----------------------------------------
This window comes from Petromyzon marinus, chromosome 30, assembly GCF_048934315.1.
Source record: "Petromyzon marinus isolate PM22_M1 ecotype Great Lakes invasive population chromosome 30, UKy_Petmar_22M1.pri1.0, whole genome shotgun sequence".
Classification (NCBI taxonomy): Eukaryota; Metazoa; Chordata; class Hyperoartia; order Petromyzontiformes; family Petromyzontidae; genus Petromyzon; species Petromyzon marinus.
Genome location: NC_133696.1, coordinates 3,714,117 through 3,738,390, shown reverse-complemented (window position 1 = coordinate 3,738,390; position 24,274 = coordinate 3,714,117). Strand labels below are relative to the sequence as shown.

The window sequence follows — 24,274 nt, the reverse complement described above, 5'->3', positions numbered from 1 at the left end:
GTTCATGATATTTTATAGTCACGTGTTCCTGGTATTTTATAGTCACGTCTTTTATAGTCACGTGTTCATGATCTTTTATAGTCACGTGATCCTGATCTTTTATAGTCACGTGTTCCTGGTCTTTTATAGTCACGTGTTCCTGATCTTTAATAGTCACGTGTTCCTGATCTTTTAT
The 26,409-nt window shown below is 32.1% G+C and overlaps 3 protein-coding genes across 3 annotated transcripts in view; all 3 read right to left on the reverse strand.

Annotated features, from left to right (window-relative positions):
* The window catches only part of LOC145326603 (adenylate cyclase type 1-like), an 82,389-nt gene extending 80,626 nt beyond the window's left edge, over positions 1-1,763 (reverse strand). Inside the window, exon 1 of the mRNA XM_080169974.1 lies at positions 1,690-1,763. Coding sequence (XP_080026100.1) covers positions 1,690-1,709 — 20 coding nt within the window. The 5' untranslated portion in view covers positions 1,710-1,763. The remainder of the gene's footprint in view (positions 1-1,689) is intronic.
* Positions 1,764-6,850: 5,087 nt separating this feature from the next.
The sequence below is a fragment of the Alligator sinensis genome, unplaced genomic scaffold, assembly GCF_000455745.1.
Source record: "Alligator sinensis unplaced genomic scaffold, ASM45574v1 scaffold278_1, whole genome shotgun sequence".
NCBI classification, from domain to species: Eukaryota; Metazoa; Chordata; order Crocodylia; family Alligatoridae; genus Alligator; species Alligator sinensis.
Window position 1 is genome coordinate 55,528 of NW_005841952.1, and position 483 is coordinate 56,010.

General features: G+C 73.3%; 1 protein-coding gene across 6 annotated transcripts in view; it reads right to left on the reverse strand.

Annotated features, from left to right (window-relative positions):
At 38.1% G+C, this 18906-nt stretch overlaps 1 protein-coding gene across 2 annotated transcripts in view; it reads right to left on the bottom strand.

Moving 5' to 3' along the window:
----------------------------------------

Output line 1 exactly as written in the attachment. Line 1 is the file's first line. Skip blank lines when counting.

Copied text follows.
This window comes from Petromyzon marinus, chromosome 30, assembly GCF_048934315.1.